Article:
Speakers on your phone, computer and other internet-connected devices could be hacked and used to wreak havoc on your eardrums, warns a new investigation.
A cyber-security expert claims to have conducted a malware test that found everyday items like headphones could be turned into “acoustic weapons”.
According to Wired, cyber-security research lead at the technology consulting firm PWC UK Matt Wixey demonstrated that everyday speakers can be infected with malware that makes them emit dangerously high or low frequencies.
Wixey told the publication: “We wondered if an attacker could develop malware or attacks to emit noise exceeding maximum permissible level guidelines, and therefore potentially cause adverse effects to users or people around.”
To test this theory he reportedly created malware that could be embedded remotely or physically into devices so they could be controlled by a hacker.
Blasting music at really high volumes is dangerous because it can cause conditions like tinnitus, psychological issues of even deafness.
Wixey said he conducted his experiment on several devices including a laptop, a smartphone, a Bluetooth speaker, a small speaker, a pair of over-ear headphones, a vehicle-mounted public address system, a vibration speaker, and a parametric speaker.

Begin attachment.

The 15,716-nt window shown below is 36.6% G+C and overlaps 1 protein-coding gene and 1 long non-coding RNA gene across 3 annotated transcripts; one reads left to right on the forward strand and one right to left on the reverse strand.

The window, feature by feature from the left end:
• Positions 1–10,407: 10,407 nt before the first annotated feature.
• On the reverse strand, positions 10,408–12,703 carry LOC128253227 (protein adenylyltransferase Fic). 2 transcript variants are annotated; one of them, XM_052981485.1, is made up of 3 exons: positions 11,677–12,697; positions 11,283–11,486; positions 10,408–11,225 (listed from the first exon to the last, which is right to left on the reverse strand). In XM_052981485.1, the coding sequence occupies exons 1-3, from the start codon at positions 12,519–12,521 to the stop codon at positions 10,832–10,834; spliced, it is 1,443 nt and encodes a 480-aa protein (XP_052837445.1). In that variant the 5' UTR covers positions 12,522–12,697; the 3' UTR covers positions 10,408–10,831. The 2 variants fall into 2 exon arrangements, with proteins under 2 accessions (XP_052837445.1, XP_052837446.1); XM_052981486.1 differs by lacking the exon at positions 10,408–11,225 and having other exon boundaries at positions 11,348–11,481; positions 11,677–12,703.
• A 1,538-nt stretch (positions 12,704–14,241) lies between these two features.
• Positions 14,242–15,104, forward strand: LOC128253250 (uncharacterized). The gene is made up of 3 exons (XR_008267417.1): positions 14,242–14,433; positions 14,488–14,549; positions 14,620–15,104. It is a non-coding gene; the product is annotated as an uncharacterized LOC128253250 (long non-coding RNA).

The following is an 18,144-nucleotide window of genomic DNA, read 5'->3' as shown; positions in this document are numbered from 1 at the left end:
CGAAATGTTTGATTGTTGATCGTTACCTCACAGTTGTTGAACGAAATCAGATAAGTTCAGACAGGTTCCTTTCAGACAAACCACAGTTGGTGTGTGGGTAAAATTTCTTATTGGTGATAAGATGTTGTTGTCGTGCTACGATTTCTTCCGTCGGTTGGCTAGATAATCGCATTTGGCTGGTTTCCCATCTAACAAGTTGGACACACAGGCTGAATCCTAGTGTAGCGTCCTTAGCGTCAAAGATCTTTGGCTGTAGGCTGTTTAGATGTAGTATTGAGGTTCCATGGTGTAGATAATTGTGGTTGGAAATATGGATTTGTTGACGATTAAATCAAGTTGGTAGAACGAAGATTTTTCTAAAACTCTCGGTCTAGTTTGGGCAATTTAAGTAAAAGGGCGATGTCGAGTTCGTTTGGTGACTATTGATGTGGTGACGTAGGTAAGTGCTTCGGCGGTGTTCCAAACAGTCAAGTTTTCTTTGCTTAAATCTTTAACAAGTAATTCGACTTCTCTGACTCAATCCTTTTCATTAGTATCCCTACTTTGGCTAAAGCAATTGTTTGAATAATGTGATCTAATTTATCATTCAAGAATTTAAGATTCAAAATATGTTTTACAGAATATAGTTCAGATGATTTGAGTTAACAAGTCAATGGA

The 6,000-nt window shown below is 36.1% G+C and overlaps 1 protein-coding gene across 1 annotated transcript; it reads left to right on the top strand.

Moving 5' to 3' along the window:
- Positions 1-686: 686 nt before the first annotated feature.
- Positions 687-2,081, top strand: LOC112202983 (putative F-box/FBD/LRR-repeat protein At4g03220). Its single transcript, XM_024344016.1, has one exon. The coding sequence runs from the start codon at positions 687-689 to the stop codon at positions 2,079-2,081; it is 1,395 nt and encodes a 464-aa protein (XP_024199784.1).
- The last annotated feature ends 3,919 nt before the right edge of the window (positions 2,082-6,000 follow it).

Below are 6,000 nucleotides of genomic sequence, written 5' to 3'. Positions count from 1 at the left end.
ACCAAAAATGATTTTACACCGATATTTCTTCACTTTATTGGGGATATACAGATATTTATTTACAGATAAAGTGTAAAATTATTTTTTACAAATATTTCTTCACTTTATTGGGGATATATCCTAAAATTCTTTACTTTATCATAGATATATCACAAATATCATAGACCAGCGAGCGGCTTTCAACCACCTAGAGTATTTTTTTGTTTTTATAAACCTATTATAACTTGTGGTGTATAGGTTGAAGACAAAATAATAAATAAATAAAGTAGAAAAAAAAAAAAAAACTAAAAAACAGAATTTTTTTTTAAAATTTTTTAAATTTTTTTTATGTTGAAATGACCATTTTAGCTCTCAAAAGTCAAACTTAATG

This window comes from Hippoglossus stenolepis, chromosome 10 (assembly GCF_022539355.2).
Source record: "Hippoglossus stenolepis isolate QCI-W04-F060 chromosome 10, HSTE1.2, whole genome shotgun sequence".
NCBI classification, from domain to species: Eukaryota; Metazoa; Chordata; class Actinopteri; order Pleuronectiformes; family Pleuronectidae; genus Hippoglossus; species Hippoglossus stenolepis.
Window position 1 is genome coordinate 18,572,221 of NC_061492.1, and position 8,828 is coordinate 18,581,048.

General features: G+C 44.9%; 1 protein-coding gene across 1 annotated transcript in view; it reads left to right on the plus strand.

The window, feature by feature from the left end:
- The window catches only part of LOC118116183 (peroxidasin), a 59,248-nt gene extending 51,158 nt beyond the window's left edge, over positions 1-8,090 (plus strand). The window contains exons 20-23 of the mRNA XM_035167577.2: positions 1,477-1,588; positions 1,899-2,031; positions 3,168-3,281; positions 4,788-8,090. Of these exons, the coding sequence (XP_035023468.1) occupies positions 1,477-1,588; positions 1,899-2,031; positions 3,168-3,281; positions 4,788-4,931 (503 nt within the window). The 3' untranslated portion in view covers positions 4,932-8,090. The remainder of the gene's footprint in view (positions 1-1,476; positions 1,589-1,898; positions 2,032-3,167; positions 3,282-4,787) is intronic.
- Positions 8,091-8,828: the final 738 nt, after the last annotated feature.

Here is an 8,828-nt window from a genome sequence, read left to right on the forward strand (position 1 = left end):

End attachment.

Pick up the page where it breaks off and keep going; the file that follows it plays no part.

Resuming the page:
Once he had installed the malware on each device he said he put them in soundproof containers with sound level and temperature measures.
He found that the smart speaker, the headphones, and the parametric speaker could be forced to emit abnormally high frequencies and the Bluetooth speaker, noise-canceling headphones, and the same smart speaker could emit abnormally low frequencies.
He also observed that the components in the smart speaker started to melt four or five minutes into his malware attacks and were permanently damaged.
However, he informed the manufacturer of the problem and they are said to have fixed it.
Experiments conducted on the internet-connected smart speaker showed that it could be possible for remote attacks on acoustic devices without having physical access first.
It has also be noted that hacking people’s devices and making them emit frequencies could be used to track someone’s movements.
Wixey will not be releasing any of the malware used in the experiment and did not conduct tests on humans.
He told Wired: “There are a lot of ethical considerations and we want to minimize the risk.
“But the upshot of it is that the minority of the devices we tested could in theory be attacked and re-purposed as acoustic weapons.”
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